Silver splitters- people who divorce later in life – are on the increase in New Zealand, hundreds of family lawyers have said.

A New Zealand Law Society and Grant Thornton survey of family law practitioners- the first of its kind in this country- reveal divorce trends and patterns, including the rise of the ‘silver splitter’, and the reasons why we divorce- simply falling out of love.

The New Zealand Relationship Property Survey released its results this week, at the same time the Law Commission has invited submissions on the Property (Relationships) Act 1976.

Among the survey’s key findings was that although over 50s made up just 14 per cent of family law cases, 60 per cent of the 369 lawyers who respondeded (221 respondents) reported an increase in people aged 50+ separating, particularly those based in the Bay of Plenty, and the central North Island.

This year’s survey was launched following a similar Grant Thornton matrimonial survey in the United Kingdom, where there has also been a reported rise in silver splitters.

Divorce lawyer Jeremy Sutton told the Weekend Herald in his experience people divorced later in life because they were more financially secure, and children had moved out.

“When the kids are older people are more relaxed about being divorced at that stage, because the major childcare is done. (In Auckland) due to house prices here people are becoming reasonably self sufficient,” he said.

“People are saying, ‘we used to spend our time looking after our kids, now the kids have moved on, and we don’t have much in common and we have enough money, so I can be independent again’. People feel more empowered…and can read stuff online, like ‘how to divorce’. There’s more information.”

Former Auckland woman Julie Marshall says the empowerment that comes from being older and more financially secure prompted her to leave her husband of 28 years when she was 51.

She says it took time for her to be confident enough to strike out on her own, and wished she had done it earlier.

It took four years of contemplating before leaving, Marshall said. By then her children were old enough to understand.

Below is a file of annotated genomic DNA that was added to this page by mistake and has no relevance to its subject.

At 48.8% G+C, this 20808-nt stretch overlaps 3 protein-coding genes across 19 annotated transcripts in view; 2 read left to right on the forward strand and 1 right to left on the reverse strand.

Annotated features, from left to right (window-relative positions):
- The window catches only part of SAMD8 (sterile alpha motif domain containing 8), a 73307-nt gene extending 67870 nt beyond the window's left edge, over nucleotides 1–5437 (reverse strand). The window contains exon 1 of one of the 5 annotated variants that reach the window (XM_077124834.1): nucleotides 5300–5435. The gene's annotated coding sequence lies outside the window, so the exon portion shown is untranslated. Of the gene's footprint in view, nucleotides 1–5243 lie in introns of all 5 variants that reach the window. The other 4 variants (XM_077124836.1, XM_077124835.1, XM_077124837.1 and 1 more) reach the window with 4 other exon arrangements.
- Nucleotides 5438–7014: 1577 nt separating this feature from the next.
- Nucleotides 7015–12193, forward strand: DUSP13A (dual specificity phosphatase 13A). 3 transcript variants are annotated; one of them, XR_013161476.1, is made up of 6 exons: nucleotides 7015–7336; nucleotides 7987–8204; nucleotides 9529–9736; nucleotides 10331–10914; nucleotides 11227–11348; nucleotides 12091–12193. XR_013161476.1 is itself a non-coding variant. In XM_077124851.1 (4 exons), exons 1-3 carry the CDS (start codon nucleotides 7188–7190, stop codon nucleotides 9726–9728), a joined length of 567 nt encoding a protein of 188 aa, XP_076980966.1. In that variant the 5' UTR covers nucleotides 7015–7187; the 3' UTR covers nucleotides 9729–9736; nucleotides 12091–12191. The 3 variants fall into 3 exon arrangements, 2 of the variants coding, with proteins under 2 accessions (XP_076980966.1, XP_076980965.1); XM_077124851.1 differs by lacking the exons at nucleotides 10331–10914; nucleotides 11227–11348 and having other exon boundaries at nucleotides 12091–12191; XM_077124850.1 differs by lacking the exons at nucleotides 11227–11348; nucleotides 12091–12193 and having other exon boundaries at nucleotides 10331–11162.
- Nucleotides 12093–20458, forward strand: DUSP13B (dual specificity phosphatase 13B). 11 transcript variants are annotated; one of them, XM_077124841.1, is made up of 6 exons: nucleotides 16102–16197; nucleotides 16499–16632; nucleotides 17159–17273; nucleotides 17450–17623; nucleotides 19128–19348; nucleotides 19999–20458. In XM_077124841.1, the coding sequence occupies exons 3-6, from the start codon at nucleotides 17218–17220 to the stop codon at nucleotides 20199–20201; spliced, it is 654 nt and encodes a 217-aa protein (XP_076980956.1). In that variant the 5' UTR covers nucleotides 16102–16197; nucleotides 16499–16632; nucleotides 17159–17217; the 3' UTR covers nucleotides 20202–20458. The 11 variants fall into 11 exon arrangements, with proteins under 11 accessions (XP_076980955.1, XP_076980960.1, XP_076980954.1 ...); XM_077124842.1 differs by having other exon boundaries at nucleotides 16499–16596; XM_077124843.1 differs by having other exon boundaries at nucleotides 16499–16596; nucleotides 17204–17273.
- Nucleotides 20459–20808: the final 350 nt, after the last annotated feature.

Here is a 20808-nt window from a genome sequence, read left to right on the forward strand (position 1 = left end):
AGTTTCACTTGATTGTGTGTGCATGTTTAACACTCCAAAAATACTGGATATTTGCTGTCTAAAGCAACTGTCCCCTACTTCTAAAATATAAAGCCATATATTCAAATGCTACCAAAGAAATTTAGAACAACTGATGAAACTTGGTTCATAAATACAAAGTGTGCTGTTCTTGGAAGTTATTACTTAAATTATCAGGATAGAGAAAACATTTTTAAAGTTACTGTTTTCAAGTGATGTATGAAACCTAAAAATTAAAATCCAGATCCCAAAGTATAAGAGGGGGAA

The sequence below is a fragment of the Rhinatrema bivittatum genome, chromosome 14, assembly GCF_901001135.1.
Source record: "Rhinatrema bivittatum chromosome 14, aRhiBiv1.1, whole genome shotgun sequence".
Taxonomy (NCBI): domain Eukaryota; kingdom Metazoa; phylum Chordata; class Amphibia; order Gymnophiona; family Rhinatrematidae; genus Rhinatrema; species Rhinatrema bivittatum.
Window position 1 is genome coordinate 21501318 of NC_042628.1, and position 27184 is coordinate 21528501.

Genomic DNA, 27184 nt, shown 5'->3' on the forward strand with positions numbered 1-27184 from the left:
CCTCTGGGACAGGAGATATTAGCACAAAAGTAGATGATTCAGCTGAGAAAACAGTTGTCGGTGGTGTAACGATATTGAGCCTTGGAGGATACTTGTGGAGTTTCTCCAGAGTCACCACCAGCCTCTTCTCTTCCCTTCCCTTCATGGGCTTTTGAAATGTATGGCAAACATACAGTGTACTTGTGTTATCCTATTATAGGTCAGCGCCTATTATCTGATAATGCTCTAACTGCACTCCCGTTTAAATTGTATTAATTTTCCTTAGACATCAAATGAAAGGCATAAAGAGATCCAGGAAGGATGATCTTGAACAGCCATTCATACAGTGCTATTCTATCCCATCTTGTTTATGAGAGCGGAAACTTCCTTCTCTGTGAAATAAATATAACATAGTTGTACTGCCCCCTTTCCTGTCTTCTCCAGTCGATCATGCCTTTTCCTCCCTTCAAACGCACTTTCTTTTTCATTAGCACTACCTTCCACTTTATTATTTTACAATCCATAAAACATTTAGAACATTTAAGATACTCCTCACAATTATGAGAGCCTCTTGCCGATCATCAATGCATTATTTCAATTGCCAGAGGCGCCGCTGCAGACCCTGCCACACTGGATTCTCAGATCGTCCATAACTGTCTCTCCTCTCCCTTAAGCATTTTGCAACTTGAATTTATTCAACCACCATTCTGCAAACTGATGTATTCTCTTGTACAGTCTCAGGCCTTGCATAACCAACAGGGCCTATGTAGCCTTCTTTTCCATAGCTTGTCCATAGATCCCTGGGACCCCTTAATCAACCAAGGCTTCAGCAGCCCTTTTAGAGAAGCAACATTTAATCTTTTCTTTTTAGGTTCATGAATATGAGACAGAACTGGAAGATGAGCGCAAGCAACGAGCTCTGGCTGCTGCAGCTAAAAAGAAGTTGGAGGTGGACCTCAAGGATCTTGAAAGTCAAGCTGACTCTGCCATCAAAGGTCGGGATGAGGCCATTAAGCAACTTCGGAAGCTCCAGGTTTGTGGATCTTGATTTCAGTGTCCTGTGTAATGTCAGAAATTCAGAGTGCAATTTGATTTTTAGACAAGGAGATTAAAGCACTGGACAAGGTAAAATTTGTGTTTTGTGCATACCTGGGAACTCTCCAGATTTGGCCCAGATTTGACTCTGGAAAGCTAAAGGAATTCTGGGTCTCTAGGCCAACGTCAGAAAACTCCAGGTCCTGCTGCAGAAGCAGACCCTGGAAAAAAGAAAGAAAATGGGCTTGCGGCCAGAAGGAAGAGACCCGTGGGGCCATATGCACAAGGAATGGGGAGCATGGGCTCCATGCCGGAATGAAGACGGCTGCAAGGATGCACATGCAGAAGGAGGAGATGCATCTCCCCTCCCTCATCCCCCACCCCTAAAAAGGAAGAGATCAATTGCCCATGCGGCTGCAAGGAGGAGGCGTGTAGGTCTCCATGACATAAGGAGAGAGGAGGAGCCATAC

She shifted to Timaru to start a new life, and hasn’t looked back.

“You’ve got to be strong in yourself and think ‘I can do it,’. When I left it was a relief,” she says.

“You actually find yourself, and you find out who you are, not just as a mum and wifey. I started to do things I wanted to do, but didn’t have the guts.”

Law Society Family Law section chair Kirsty Swadling, who launched the survey with Grant Thornton, said the ramifications for older divorcees were complications in property division.

Older people were more likely to have significant assets to be divided, she said.

“Sometimes it will be a second relationship, so you may have people dividing their assets for a second time, which is often problematic for the parties.”

Last year 8169 divorces were registered with statistics showing the median age of divorce was 47 for men, and 44 for women- higher than previous.

The Grant Thornton survey revealed a ‘typical divorcee’ was aged between 40 and 49 with assets between $500,000 to $1m, who had fallen out of love with their partner.

The biggest problem between parties during settlement was reported to be withholding financial information, and there were calls from respondents for greater penalties for failing to disclose assets.

Respondents were asked to list the top three reasons they saw for separations in the past two years. Results showed the most common reason for splitting was falling out of love with 67 per cent of respondents- 247 practitioners- citing it as the top problem.

Two hundred respondents (52 per cent) said infidelity, and 121 said domestic abuse (33 per cent).


Changes in New Zealand society and Kiwis’ significant interests in trusts have prompted a Law Commission review of the Property (Relationships) Act 1976. The Act, which sets out rules for how to divide property following divorce or death, is grounded in the principle of equal division.

However with one million Kiwis protecting their assets in half a million trusts- more per capita than any other country- the Commission has said the law needs updating.